President Donald Trump had a normal score on a cognitive exam and is in excellent health, although he could benefit from a lower-fat diet and more exercise, the White House physician said Tuesday.
"In summary, the president's overall health is excellent," Navy Rear Adm. Dr. Ronny Jackson, Trump's military physician, said during a 50-minute briefing.
"He continues to enjoy the significant long-term cardiac and overall health benefits that come from a lifetime of abstinence from tobacco and alcohol."
Jackson said Trump had "encouraged" him to address all questions, including the president's cognitive health — an exam the doctor said was a first for any commander-in-chief.
"As far as I know, no president has had a cognitive assessment as president of the United States," he said. "This is the very first time it's ever happened."
"I have no concerns about his cognitive ability or his neurological function, so I was not going to do a cognitive exam; I had no intention," Jackson added. "The reason we did it is plain and simple, because the president asked me to do it."
"He specifically told me, 'I want you to get out there and talk to them, and I want you to answer every single question they have,'" Jackson added. "He called [press secretary] Sarah [Huckabee Sanders] and said 'I don't want you to pull him off and leave him until he's ready to come off.' . . . because the president wants me up here."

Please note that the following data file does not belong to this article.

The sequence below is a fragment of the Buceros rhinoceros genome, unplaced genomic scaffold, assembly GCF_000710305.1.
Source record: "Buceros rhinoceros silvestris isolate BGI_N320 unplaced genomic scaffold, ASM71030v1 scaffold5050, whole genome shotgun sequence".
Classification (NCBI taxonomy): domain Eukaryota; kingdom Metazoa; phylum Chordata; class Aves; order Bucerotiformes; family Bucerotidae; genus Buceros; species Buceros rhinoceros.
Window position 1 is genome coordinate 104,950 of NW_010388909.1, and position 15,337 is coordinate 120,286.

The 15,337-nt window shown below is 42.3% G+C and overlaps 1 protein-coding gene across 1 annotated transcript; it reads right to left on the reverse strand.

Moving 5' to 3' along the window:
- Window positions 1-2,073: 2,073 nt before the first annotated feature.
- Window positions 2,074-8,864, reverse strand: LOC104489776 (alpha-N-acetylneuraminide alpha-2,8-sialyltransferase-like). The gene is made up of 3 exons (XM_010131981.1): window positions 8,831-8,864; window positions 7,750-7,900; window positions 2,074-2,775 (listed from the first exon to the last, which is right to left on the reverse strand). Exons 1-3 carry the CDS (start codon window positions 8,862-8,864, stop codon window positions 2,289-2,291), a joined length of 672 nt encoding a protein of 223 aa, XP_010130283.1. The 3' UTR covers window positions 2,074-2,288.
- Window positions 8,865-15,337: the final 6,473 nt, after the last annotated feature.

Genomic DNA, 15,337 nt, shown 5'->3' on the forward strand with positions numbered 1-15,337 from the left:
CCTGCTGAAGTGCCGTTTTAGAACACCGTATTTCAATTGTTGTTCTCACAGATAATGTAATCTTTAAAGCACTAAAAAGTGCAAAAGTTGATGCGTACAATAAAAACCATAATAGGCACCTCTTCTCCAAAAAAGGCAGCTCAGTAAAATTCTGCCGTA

Jackson said Trump scored a "30 out of 30" on the cognitive exam.
"There's no indication whatsoever that he has any cognitive issues," he said. "You know, on a day-to-day basis like I said before, it's been my experience that the president is very sharp and . . . he's very articulate when he speaks to me. I have never known him to repeat himself around me. He says what he has to say and speaks his mind. . . . I found no reason whatsoever to think that the president has any issues whatsoever with his thought process."
He also stressed Trump's diet and exercise will be addressed in the upcoming year, adding "he asked me to get the nutritionist involved, which has given me permission to become involved in that, and I will," he said.
The 6-foot-3-inch, 239-pound president is one pound away from being considered obese under a scale used by the Centers for Disease Control and Prevention.
Jackson also reported Trump "doesn't sleep much," adding he would estimate he sleep 4-5 hours a night.
"I think he's probably been that way his whole life," Jackson said. "Probably one of the reasons why he's been successful . . . he's one of those people that doesn't require a lot of sleep."
Trump takes few medications — a low dose of Aspirin and Crestor, a cream for rosacea, and a multivitamin. Jackson said he will prescribe a higher level of Crestor for Trump.
Jackson also acknowledged the president takes Propecia, a prescription medicine meant to address male hair loss.
And he sought to put to bed some questions raised by the media over the president's slurring his words in one recent public appearance in which he took a break to drink water.
Jackson said he had given the over-the-counter drug Sudafed to the president for congestion, which gave him dry mouth.
Reuters contributed to this report.
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